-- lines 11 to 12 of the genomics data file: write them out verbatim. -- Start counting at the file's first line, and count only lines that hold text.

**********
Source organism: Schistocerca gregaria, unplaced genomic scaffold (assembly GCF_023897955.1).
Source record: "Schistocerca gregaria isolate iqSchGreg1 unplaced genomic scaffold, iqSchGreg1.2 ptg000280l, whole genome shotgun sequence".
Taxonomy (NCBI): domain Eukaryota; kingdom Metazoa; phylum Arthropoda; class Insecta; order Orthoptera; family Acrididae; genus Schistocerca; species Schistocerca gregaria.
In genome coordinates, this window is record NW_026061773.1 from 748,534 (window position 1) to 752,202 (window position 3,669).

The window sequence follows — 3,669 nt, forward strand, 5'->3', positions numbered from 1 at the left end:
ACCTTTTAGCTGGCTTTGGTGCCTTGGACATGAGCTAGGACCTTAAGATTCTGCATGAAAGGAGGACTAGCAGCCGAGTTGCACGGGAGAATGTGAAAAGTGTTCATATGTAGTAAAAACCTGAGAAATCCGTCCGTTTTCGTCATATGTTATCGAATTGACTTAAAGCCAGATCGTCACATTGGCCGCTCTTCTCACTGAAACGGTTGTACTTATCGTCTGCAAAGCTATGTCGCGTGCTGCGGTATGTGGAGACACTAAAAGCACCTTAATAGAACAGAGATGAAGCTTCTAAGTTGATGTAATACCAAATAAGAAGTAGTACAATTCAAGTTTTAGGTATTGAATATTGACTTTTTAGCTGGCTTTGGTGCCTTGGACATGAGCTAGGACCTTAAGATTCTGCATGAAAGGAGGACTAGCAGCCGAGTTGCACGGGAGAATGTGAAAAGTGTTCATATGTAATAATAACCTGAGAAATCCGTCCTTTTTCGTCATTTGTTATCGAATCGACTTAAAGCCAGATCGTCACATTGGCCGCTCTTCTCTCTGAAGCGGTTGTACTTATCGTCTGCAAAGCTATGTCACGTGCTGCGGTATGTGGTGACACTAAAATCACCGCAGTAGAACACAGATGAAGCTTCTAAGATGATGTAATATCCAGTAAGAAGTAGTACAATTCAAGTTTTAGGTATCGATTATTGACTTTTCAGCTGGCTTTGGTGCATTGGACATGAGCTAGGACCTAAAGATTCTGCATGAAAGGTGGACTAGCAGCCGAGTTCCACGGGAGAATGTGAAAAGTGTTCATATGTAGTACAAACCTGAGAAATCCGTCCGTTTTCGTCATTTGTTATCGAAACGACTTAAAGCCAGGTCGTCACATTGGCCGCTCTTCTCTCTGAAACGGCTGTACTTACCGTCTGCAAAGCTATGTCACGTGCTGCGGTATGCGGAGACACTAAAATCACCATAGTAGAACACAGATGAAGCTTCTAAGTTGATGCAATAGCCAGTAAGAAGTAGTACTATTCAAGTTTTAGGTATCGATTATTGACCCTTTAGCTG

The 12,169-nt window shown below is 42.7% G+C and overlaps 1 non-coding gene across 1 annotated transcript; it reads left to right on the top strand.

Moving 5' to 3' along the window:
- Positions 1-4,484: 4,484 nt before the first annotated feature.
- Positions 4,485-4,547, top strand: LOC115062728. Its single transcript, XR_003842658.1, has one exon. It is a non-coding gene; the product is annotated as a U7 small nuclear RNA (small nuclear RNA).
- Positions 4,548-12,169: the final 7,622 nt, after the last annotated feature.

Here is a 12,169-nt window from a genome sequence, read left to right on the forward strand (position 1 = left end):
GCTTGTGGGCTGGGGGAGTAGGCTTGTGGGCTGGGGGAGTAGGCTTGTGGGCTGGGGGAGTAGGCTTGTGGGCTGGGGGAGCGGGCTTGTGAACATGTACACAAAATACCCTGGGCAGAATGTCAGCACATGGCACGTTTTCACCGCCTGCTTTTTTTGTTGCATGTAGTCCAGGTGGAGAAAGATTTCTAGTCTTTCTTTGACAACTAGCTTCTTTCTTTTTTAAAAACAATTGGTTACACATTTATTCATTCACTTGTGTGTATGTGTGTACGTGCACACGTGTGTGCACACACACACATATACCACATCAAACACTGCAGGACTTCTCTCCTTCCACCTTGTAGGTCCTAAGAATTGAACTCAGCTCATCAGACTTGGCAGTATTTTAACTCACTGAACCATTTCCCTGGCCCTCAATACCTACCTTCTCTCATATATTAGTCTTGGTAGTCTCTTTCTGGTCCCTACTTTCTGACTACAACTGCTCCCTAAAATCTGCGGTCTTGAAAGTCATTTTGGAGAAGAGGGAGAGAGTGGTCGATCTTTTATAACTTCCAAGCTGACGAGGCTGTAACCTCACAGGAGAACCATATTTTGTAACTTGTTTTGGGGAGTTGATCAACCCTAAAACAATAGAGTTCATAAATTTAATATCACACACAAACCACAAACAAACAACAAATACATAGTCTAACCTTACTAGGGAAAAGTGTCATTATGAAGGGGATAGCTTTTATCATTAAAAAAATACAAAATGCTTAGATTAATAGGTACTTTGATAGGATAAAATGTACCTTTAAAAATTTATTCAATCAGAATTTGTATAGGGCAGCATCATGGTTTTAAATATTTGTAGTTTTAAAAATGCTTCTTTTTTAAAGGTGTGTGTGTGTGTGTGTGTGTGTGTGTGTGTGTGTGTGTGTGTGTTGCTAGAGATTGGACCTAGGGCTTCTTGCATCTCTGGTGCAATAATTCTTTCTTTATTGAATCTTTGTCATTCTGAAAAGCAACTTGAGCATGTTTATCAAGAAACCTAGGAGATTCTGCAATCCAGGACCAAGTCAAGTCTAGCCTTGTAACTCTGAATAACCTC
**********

- Positions 4,548-12,169: the final 7,622 nt, after the last annotated feature.

Here is a 12,169-nt window from a genome sequence, read left to right on the forward strand (position 1 = left end):